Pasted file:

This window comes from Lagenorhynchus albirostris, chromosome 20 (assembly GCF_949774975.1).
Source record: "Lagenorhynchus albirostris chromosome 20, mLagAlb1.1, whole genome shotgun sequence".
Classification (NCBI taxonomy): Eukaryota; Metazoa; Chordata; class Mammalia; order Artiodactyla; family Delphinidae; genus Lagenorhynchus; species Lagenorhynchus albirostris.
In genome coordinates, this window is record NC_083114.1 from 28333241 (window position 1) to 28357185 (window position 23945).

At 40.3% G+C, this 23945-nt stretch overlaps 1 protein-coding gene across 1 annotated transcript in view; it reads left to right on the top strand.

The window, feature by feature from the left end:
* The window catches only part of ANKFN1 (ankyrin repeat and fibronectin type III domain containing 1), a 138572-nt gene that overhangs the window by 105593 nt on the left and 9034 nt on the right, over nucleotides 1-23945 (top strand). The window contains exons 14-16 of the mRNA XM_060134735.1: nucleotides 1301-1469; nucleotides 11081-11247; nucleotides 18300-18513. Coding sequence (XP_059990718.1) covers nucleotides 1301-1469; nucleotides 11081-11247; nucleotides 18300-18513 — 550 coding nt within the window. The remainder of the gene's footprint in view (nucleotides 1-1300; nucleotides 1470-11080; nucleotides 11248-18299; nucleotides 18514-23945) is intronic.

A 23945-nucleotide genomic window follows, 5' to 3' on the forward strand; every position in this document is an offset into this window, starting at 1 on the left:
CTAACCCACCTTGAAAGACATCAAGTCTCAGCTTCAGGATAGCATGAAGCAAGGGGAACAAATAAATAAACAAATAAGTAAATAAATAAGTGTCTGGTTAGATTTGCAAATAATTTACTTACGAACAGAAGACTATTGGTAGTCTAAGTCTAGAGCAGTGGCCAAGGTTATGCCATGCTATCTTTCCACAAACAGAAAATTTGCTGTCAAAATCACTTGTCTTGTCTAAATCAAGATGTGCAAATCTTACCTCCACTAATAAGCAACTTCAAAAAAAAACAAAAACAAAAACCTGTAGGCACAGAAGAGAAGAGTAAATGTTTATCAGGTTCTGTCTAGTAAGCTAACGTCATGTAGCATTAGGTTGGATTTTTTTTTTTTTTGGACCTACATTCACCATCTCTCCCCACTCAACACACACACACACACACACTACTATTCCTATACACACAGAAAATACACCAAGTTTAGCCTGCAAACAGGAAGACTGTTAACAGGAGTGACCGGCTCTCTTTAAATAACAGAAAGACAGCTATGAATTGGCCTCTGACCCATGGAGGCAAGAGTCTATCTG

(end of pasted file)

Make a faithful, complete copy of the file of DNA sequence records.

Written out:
This window comes from Lagenorhynchus albirostris, chromosome 20 (assembly GCF_949774975.1).
Source record: "Lagenorhynchus albirostris chromosome 20, mLagAlb1.1, whole genome shotgun sequence".
Classification (NCBI taxonomy): Eukaryota; Metazoa; Chordata; class Mammalia; order Artiodactyla; family Delphinidae; genus Lagenorhynchus; species Lagenorhynchus albirostris.
In genome coordinates, this window is record NC_083114.1 from 28333241 (window position 1) to 28357185 (window position 23945).

At 40.3% G+C, this 23945-nt stretch overlaps 1 protein-coding gene across 1 annotated transcript in view; it reads left to right on the top strand.

The window, feature by feature from the left end:
* The window catches only part of ANKFN1 (ankyrin repeat and fibronectin type III domain containing 1), a 138572-nt gene that overhangs the window by 105593 nt on the left and 9034 nt on the right, over nucleotides 1-23945 (top strand). The window contains exons 14-16 of the mRNA XM_060134735.1: nucleotides 1301-1469; nucleotides 11081-11247; nucleotides 18300-18513. Coding sequence (XP_059990718.1) covers nucleotides 1301-1469; nucleotides 11081-11247; nucleotides 18300-18513 — 550 coding nt within the window. The remainder of the gene's footprint in view (nucleotides 1-1300; nucleotides 1470-11080; nucleotides 11248-18299; nucleotides 18514-23945) is intronic.

A 23945-nucleotide genomic window follows, 5' to 3' on the forward strand; every position in this document is an offset into this window, starting at 1 on the left:
CTAACCCACCTTGAAAGACATCAAGTCTCAGCTTCAGGATAGCATGAAGCAAGGGGAACAAATAAATAAACAAATAAGTAAATAAATAAGTGTCTGGTTAGATTTGCAAATAATTTACTTACGAACAGAAGACTATTGGTAGTCTAAGTCTAGAGCAGTGGCCAAGGTTATGCCATGCTATCTTTCCACAAACAGAAAATTTGCTGTCAAAATCACTTGTCTTGTCTAAATCAAGATGTGCAAATCTTACCTCCACTAATAAGCAACTTCAAAAAAAAACAAAAACAAAAACCTGTAGGCACAGAAGAGAAGAGTAAATGTTTATCAGGTTCTGTCTAGTAAGCTAACGTCATGTAGCATTAGGTTGGATTTTTTTTTTTTTTGGACCTACATTCACCATCTCTCCCCACTCAACACACACACACACACACACTACTATTCCTATACACACAGAAAATACACCAAGTTTAGCCTGCAAACAGGAAGACTGTTAACAGGAGTGACCGGCTCTCTTTAAATAACAGAAAGACAGCTATGAATTGGCCTCTGACCCATGGAGGCAAGAGTCTATCTG